The Japanese army captured us here from China to meet the needs of the war by making us work to create more production with less consumption. They were not worried about the death of laborers because there were so many people in China. This is also part of the evil of Japanese militarism.
We got up at 5:30 a.m. every day, ate a steamed corn bread in the open cold weather with a bowl of ginger soup, then walked down an inclined well of several hundred miles to do high-intensity work-digging coal. After we got off from work at 6 p.m. at night, we again ate a teamed corn bread with a bowl of ginger soup. We would be beaten or punished by not giving us food if the supervisor saw us taking a rest at work.
Our clothes were those on us when we were arrested. We each were provided with a green military coat at the shelter. We wore old hoof shoes provided by the mine. When the quilts were worn out, we fixed them with wires. But the shoes were so worn that we had to tie them on our feet with wires. When our hair grew long, we ground a small blade into a knife to cut it short.
There were no doctors or medicine for sick laborers. Those who were truly seriously ill would be sent to the hospital, a simple house near the mountain river to be quarantined and a few of them could come back.
So, when we returned to China after the war, there were less than 400 survivors and we brought back over 100 cremation urns, including Wang Huairong and Li Zuoting who were taken to Japan with us.
Wu Dengsheng and Gao Yonghai passed away consecutively after we came back.
As the war separates me from my wife and children, I become homeless and I am the only living survivor to be the witness.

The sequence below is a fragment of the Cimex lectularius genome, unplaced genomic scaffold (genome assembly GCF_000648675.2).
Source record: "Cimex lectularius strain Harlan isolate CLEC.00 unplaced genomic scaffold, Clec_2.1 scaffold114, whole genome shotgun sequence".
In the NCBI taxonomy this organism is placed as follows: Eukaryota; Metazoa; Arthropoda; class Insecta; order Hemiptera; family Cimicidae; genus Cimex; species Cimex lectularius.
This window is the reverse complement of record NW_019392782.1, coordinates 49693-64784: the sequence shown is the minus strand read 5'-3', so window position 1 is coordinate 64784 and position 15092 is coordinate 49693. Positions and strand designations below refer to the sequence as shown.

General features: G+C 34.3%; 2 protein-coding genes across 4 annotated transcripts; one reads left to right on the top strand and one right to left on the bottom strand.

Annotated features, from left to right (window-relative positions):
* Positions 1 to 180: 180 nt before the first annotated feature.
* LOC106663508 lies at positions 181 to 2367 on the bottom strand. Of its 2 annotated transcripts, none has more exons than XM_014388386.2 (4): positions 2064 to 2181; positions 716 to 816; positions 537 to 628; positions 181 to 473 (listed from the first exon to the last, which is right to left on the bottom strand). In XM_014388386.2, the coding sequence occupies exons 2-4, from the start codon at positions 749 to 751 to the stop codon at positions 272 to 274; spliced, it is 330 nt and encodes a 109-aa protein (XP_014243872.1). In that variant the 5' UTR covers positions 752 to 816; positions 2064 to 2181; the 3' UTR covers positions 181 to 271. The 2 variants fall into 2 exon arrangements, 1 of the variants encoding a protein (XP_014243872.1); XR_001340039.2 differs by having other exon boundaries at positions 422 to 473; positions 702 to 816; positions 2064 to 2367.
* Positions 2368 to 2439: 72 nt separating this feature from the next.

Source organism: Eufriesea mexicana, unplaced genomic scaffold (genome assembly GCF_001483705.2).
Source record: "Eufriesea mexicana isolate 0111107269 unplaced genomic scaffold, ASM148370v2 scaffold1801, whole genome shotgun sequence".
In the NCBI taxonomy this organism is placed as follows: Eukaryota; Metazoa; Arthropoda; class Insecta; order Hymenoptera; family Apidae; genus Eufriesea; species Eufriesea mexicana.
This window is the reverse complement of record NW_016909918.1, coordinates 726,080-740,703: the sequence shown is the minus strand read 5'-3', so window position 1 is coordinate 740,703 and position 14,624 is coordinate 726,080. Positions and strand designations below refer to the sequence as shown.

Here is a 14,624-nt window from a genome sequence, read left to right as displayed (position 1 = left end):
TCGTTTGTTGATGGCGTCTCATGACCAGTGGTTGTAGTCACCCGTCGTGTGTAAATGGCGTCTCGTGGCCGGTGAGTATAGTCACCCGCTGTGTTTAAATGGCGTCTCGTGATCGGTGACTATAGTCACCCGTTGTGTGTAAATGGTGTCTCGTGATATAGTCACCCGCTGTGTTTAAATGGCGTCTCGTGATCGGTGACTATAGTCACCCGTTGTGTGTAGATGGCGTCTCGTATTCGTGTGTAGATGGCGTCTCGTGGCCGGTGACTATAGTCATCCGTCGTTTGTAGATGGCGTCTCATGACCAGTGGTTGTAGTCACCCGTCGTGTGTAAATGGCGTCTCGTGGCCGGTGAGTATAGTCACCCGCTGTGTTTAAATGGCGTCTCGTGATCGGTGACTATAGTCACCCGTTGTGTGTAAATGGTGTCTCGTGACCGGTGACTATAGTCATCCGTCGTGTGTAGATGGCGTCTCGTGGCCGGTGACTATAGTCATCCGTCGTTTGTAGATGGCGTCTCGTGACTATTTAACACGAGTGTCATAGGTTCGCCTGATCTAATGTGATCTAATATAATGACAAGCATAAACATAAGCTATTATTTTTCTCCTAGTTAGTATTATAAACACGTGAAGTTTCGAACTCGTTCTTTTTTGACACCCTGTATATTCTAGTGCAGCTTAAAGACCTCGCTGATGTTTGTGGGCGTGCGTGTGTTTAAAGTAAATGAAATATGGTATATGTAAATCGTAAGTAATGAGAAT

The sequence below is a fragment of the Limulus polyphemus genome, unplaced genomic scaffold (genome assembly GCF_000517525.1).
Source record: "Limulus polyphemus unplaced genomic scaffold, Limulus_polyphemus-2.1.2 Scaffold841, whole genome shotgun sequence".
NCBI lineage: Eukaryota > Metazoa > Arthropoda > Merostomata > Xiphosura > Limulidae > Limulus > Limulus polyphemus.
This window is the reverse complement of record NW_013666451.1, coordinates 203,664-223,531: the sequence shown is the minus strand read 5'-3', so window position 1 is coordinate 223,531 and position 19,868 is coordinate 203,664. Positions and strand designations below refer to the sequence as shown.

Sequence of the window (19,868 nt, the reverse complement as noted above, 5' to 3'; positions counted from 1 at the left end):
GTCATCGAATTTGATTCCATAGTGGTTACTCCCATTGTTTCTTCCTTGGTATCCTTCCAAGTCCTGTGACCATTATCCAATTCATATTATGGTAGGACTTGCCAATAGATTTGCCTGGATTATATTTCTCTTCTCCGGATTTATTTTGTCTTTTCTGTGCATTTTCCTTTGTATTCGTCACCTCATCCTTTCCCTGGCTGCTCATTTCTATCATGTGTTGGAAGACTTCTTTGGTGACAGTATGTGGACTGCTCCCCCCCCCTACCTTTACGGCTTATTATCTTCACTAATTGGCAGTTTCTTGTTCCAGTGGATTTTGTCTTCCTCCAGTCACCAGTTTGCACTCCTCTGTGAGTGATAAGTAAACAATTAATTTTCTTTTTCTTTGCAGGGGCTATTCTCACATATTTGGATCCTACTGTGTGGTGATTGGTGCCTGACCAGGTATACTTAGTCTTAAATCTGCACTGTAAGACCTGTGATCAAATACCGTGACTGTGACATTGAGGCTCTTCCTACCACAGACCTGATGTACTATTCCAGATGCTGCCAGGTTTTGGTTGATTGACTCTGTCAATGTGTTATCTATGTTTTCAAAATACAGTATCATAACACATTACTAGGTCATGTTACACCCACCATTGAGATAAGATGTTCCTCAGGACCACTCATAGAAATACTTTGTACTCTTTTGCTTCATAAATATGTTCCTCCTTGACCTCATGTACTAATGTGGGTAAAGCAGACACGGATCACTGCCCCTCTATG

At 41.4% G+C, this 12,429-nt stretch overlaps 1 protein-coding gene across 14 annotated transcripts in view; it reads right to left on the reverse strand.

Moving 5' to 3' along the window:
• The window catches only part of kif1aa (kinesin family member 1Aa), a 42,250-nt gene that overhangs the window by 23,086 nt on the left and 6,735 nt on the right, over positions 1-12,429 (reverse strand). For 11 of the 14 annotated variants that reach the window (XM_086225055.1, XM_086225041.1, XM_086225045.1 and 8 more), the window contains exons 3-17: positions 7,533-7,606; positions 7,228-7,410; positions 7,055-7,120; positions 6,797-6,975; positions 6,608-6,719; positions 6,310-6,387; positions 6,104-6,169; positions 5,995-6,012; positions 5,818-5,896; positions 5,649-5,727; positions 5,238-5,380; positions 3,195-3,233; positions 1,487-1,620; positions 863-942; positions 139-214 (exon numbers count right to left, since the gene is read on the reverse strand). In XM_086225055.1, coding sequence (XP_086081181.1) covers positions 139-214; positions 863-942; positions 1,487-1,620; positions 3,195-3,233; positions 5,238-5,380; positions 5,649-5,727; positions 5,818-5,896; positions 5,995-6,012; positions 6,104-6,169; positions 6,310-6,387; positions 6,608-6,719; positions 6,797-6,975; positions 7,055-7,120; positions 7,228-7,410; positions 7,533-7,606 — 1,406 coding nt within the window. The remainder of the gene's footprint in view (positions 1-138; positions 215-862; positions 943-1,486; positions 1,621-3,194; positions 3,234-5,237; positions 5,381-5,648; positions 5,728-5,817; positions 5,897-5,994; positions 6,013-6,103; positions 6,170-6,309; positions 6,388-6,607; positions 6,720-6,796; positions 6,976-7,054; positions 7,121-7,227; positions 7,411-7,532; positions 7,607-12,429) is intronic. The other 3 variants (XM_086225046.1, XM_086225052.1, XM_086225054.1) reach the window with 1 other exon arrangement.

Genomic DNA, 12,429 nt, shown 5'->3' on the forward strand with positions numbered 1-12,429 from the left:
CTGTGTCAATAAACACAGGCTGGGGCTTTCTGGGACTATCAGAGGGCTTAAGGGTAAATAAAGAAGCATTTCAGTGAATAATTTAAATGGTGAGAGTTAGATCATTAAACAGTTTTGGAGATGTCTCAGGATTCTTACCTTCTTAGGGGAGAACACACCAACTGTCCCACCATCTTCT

Time: From January 1945 to November 24, 1945
Organization capturing us: Japanese No. 1420 Ogawa gendarmerie stationed in Tianjin, China
Place of suffering: Shintani Mine in Yubari, Hokkaido, Japan (Head of the mine: Kumakichi OGISHI)
Guards: Six guards including XX HOSHINO, XX SATO and XX YOSHIOKA
Today, the world has changed and the international status of China has changed. I read an article titled “To Establish More Solid Sino-Japanese Relations from the editorial edition, Japan’s Asahi Shimbun of September 28, 1992 which mentioned the history of Japan invading China. Besides, during the Japan-China Joint Statement on the normalization of diplomatic relations, Japan stated that, “We feel painful for causing severe losses to Chinese people during the war and will implement deep self-examination on that.” Compensated requirements are included in the statement.
On December 9, 1992, the first international hearing about Japan’s post-war compensation was held at Thinking Hall in Kanda, Tokyo, Japan. At the hearing, forced laborers from many countries including 8 Chinese as well as women who were forced to be comfort women charged the Japanese army with horrible crimes.
The Japanese government should apologize to Chinese people and compensate victims who were separated from their family and became homeless with the spirits of the editorial of Asahi Shimbun, Japan-China Joint Statement of the normalization of diplomatic relations and the international hearing about Japan’s post-war compensation.
As a surviving victim, I demand a compensation of 6 million yen to each of us five victims against the Japanese government on behalf of the relatives of other dead victims as well as implementation of the compensation request.
Surviving victim: Wu Deming